Plácido Domingo, Verdi baritones, and the ripple effect A scene from Rigoletto a Mantova. Photo: © RadaFilm/C. Gigliotti, 2010.

Plácido Domingo, Verdi baritones, and the ripple effect

Jenna Simeonov

The other day, a friend and colleague posted a curious paragraph on Facebook:

“Nice to see a new full production of Rigoletto on TV tonight. My only real sadness goes out to the actual Verdi Baritone who has kids to feed and a mortgage to pay but lost the contract because Maestro Domingo (who let’s not kid ourselves… is arguably one of the greatest operatic artists in history) could do one more baritone project because… he can? Not a criticism… just an observation.”

So, to be clear, the complaint is: legendary tenor Plácido Domingo has retired his notorious Don José, Cavaradossi, and Otello, and has started taking on baritone roles (Oreste in Iphigénie en Tauride, and the title roles in Simon Boccanegra and Rigoletto). The argument is that his singing these roles takes away a potential gig from a hard-working, vocally appropriate Verdi baritone.

Are these the ramblings of an eager, young baritone itching to sing his first Rigoletto? Is this resistance to the big changes in this star tenor’s career? Is this the ultimate #FirstWorldProblem?

Perhaps the answer to all my above hypotheticals is yes; still, there’s an important point being made. I’ll be honest; I agree with the implications of my colleague on Facebook, and I think it comes down to self-awareness. This goes both for the young artist, struggling and insatiable, and for the established singer, even Plácido Domingo, who has achieved the status of a contemporary historical figure of the operatic stage.

A scene from *Rigoletto a Mantova*, with Plácido Domingo in the title role, 2010.

Now, when it comes to the question of “fair casting” in opera, you couldn’t find a more slippery slope. My more naïve side wants good opportunities for singers who work at their craft, and idealistic as that may sound, it comes from a desire for more consistent patterns of business and aesthetic in this weird and wild industry. To be fair, any objections to someone like Domingo singing Rigoletto fall under the same umbrella as arguments against your average too-light Lucia, or too-dramatic Count Almaviva; it all comes down to taste.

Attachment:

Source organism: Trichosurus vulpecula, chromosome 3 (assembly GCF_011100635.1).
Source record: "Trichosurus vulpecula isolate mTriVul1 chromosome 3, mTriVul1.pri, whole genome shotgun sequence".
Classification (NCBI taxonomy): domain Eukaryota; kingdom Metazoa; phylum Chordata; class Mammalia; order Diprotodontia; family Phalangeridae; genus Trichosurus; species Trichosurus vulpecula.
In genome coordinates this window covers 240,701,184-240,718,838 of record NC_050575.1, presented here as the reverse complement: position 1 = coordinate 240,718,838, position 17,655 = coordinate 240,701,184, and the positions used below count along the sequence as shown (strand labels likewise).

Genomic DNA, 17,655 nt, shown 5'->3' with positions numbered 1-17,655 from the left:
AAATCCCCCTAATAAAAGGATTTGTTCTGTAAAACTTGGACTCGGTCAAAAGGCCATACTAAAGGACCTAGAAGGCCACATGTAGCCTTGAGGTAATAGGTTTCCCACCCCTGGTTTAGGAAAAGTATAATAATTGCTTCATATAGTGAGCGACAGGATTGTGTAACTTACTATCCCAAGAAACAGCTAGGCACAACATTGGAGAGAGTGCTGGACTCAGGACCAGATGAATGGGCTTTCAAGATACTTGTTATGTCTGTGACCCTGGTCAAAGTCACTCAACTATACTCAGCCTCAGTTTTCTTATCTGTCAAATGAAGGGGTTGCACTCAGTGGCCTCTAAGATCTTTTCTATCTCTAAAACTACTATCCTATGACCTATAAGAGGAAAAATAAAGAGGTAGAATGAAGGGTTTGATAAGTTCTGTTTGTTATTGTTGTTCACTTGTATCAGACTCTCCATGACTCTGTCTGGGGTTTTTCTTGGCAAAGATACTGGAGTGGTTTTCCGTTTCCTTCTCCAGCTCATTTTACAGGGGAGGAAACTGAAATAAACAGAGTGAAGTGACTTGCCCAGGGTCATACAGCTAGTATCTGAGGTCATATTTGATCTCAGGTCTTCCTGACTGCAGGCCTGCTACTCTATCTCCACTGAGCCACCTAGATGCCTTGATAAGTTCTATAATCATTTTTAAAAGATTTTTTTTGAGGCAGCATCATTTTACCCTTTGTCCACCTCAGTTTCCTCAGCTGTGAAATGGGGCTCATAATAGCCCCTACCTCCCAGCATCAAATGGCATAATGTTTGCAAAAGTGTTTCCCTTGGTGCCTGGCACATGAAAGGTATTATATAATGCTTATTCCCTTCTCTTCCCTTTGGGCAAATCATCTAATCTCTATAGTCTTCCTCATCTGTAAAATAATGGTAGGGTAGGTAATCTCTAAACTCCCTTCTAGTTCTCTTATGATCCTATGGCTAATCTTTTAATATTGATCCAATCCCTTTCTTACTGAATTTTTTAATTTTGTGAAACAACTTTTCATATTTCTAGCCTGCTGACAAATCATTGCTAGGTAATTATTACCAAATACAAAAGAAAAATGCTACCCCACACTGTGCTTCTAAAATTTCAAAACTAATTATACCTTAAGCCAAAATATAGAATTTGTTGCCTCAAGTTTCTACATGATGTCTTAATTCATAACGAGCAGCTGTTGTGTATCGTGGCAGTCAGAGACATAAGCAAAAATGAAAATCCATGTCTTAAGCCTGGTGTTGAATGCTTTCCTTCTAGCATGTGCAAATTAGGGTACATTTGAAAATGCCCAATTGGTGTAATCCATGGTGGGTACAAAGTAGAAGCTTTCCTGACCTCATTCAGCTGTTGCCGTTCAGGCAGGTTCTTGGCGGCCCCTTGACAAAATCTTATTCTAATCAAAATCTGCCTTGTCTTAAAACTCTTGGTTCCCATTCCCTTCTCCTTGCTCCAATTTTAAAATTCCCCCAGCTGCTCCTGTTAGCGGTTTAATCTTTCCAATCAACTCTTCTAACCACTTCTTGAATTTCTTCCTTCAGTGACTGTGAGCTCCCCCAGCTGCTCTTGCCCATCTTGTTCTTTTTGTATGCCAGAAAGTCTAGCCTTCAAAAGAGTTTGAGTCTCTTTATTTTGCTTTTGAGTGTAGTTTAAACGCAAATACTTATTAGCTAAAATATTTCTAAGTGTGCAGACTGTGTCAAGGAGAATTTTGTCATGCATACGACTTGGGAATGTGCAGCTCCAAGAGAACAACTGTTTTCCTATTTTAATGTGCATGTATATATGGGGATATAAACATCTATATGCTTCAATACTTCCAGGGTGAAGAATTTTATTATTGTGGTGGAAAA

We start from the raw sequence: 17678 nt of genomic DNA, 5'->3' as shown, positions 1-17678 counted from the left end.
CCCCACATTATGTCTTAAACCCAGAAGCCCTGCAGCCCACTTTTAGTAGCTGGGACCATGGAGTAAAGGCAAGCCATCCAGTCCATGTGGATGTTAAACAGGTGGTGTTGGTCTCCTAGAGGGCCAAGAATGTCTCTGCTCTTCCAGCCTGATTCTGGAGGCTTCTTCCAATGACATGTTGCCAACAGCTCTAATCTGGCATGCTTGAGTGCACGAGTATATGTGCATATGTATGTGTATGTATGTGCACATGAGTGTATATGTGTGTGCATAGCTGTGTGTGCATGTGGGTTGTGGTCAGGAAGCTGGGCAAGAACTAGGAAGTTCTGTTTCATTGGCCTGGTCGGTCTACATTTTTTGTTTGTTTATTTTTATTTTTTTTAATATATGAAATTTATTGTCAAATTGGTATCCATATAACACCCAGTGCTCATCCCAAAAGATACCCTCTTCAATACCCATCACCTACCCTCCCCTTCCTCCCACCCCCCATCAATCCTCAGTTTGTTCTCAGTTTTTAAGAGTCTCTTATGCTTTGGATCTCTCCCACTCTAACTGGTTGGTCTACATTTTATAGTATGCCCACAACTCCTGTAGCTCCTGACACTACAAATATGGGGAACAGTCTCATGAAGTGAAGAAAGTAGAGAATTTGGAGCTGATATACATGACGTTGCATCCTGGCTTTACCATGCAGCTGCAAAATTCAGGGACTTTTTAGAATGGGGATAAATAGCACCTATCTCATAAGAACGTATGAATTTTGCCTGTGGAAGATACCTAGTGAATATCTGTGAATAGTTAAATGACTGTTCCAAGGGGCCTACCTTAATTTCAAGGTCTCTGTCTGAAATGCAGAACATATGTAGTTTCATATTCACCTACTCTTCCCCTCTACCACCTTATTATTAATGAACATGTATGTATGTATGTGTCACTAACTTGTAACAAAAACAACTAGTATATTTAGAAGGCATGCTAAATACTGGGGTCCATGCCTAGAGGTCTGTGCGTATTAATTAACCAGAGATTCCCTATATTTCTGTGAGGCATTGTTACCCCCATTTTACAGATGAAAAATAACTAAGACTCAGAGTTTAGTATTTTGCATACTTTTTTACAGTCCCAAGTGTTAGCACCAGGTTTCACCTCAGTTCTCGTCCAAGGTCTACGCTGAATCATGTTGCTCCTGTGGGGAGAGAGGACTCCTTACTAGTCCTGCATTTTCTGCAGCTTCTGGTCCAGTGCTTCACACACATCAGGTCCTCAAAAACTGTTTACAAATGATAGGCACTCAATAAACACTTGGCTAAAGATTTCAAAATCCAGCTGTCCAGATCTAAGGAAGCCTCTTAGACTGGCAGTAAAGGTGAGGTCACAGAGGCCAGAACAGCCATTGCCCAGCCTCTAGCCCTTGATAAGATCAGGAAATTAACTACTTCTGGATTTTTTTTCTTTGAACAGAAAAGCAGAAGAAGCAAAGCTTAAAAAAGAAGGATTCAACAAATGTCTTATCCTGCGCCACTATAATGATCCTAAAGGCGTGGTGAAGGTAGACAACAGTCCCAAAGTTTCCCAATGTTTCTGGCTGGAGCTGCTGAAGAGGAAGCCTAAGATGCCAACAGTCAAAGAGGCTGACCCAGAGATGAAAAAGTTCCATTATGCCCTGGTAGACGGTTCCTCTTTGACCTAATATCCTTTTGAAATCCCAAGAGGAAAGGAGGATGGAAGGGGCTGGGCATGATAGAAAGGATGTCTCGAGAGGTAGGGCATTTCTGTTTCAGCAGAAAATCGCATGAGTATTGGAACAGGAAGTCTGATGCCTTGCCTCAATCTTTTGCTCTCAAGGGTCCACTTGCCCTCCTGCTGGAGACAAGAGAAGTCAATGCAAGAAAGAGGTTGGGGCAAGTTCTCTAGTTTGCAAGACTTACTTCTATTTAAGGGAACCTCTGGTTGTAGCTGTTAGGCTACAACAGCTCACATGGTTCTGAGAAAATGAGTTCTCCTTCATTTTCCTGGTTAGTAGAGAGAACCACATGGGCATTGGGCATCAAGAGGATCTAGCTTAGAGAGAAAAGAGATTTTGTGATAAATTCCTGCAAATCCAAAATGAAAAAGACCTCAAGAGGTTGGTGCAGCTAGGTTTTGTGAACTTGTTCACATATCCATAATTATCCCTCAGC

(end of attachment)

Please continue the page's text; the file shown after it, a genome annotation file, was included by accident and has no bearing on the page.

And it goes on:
There are a few things at play. Not just any tenor could retire from high notes and move into a different fach world entirely, and at top level houses, too. Domingo must know he’s influential enough to gain these types of gigs, right? There are musical questions, like the difference between range and tessitura, or how Verdi writes climactic moments for a baritone versus a tenor. I doubt these are things Domingo doesn’t understand about this music, after a career of singing it so expertly; again, I think there’s something to be said for being self-aware.

Personal taste aside, I think in the case of a big-name tenor “taking potential baritone gigs,” the most important point is this: Domingo works with enough young singers to know that there are thousands of hard-working, fab-sounding singers of all voice types. Between his Operalia Competition, the Domingo-Cafritz Young Artist Program at Washington National Opera, the Domingo-Colburn-Stein Young Artist Program at Los Angeles Opera, and the Centre de Perfeccionament Plácido Domingo, it strikes me that the famed tenor would hear loads of young and skilled singers, not all of whom are consistently employed.

I realized Domingo is an adult, and whether or not he takes a gig isn’t dependent on the relative success of other singers; but if there’s any singer who could turn down a questionable role offer and get a deserving Verdi baritone a job, it’s Plácido. So, I suppose I mean to say Domingo should, well, know better.

I’m reminded a bit of the generation gap that exists between teachers and students of opera. Often voice teachers working out of major academic institutions (Indiana, MSM, Rice, etc.) are removed from the current working environment, and the concept of what it takes to be an employable singer today. It doesn’t mean they’re not great teachers, but I’ve noticed a sort of generational ignorance in the advice and priorities of singers who had the bulk of their performing career in the 1980s. So, is Plácido taking “roles that aren’t his” without being aware of the small yet notable ripple effect among more suited baritones? Or is he simply doing what we encourage each other to do, and creating performance opportunities for himself?

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